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by Charlaine Harris
Berkley, February 2008
272 pages
ISBN: 0425219798

Buy in the UK | Buy in Canada

It's been a year of weddings and funerals for Aurora Teagarden. None of the weddings are hers, which may be a cause for soul-searching when one is young. The first wedding was her mother's, and a reason to celebrate. The second was a man from Roe's past; she views the invitation as a gauntlet thrown by the wife-to be, a gauntlet Roe picks up because she is, after all, her mother's daughter and can do no less. The one funeral isn't hers, but still an instance where pondering the lost chances in one's life seems appropriate. Jane Engle belonged to a crime discussion group with Roe, a group disbanded after a series of murders by one of the members.

After Jane’s funeral, Jane’s lawyer approaches Roe. It seems that Jane has left a little something to Roe. What could it be? Some keepsake from her library about crime? It's a trifle more substantial. Jane has left Roe everything. The house, the contents, and a significant bank balance. Jane's distant cousin and his wife, her only family, are a trifle put out but have no grounds for contesting the will. Roe is stunned, but manages to carry on.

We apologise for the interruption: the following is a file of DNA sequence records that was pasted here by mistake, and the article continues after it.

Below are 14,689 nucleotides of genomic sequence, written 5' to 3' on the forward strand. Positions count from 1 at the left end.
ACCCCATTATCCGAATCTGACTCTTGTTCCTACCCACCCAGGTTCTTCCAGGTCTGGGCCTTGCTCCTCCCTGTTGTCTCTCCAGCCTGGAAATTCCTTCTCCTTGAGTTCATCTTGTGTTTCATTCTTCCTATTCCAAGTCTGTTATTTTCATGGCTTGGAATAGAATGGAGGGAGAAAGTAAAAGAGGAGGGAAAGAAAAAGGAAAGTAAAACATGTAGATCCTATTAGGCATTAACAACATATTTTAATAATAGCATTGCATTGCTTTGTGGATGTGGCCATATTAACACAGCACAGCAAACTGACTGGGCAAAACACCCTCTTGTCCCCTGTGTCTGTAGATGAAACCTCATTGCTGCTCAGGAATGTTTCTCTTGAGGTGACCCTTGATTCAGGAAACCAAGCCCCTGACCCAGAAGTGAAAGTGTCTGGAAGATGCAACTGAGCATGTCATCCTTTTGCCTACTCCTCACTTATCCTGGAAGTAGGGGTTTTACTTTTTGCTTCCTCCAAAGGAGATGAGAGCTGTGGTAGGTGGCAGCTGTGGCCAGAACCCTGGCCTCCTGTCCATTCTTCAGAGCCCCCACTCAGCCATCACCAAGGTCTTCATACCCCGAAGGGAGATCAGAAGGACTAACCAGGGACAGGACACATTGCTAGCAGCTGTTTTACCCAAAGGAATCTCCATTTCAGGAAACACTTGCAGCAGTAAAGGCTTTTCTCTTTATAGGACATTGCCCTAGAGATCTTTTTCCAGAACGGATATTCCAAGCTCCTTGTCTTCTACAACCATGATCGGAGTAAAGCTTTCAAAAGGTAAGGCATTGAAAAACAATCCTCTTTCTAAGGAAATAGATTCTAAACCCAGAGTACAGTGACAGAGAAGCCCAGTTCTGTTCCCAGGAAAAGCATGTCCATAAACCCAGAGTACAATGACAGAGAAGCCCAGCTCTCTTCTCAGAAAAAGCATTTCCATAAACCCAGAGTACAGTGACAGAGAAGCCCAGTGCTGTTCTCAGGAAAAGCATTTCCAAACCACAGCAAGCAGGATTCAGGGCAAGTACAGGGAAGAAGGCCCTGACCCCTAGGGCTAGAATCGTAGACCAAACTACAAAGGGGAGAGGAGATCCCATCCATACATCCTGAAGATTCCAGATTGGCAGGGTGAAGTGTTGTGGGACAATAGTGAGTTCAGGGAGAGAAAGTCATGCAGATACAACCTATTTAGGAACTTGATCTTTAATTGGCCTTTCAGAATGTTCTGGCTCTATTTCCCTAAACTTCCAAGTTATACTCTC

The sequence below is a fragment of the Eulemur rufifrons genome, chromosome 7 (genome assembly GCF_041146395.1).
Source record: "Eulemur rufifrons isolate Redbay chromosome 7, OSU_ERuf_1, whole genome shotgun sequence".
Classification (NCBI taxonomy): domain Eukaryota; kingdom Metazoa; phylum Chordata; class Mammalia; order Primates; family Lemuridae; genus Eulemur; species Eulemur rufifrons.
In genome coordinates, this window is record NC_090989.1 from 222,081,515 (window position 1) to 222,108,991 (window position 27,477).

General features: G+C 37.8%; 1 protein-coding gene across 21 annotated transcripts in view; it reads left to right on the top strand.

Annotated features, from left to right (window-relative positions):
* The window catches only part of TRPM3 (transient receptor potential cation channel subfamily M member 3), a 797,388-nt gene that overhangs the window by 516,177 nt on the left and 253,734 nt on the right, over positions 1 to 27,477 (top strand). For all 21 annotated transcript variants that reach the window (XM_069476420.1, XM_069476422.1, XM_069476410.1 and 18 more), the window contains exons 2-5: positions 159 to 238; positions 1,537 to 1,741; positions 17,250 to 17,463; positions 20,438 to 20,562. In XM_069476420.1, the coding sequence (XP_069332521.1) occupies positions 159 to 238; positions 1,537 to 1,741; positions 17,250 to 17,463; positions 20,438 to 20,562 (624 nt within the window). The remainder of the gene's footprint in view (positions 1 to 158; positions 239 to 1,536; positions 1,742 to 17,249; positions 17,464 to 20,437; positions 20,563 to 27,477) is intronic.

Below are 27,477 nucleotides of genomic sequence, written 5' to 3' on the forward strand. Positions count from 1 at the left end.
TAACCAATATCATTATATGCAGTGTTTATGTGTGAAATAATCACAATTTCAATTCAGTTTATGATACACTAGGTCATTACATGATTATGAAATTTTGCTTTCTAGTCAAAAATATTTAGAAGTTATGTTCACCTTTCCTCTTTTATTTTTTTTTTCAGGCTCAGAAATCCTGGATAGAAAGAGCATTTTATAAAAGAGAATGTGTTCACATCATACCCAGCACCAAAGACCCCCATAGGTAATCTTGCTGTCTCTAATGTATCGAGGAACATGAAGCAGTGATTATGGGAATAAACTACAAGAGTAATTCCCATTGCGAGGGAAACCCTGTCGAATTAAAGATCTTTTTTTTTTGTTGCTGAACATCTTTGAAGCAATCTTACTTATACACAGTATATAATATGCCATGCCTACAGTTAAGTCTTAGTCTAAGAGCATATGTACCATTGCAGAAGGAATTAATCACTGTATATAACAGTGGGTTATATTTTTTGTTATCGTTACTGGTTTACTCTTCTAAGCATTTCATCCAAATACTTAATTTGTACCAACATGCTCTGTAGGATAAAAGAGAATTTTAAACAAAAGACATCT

While she is adjusting to her change in situation, someone searches the house. Based on the damages, Roe figures out the size of the item being sought and finds what she can only assume is the object of the search: a human skull. It's not a spanking new skull, but it isn't ancient, either. Jane must have known the victim and the killer. Roe decides that Jane wants Roe to reveal the secret she's been keeping.

As Roe begins investigating, she learns about her new neighbors. She's not delighted to find out that the new people moving in across the street are her old boyfriend and his extremely pregnant wife. She's also not too sure about some of her other neighbors.

Her first job is to figure out whom the skull belonged to and where the rest of the body is. One would think there wouldn't be that many options. Wrong. It could be the husband who just walked out one day and didn't come back. Or it could be the tenant who left without his bags right around the same time.

Even without knowing who the victim is, Roe also tries to figure out which of her neighbors has a motive and is capable of such a crime. There are multiple options for her to consider. The deserted wife? The man who is sneaking over to her house now? The husband of the lush down the road? The list goes on.

Charlaine Harris has been writing for a long time; this book originally came out in 1992. If one were to compare A BONE TO PICK with some of her more recent titles, one would notice just how much better a writer Harris has become in fifteen years. Which is not to say that A BONE TO PICK is a bad book. It's not; it's a very good cozy. She's just gotten a lot better. Roe Teagarden is a well-rounded character with dilemmas that are believable and interesting. The plot works and the setting works. A BONE TO PICK is a well-written cozy by a writer with lots of talent.

Reviewed by P.J. Coldren, November 2007

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Contact: Yvonne Klein (ymk@reviewingtheevidence.com)

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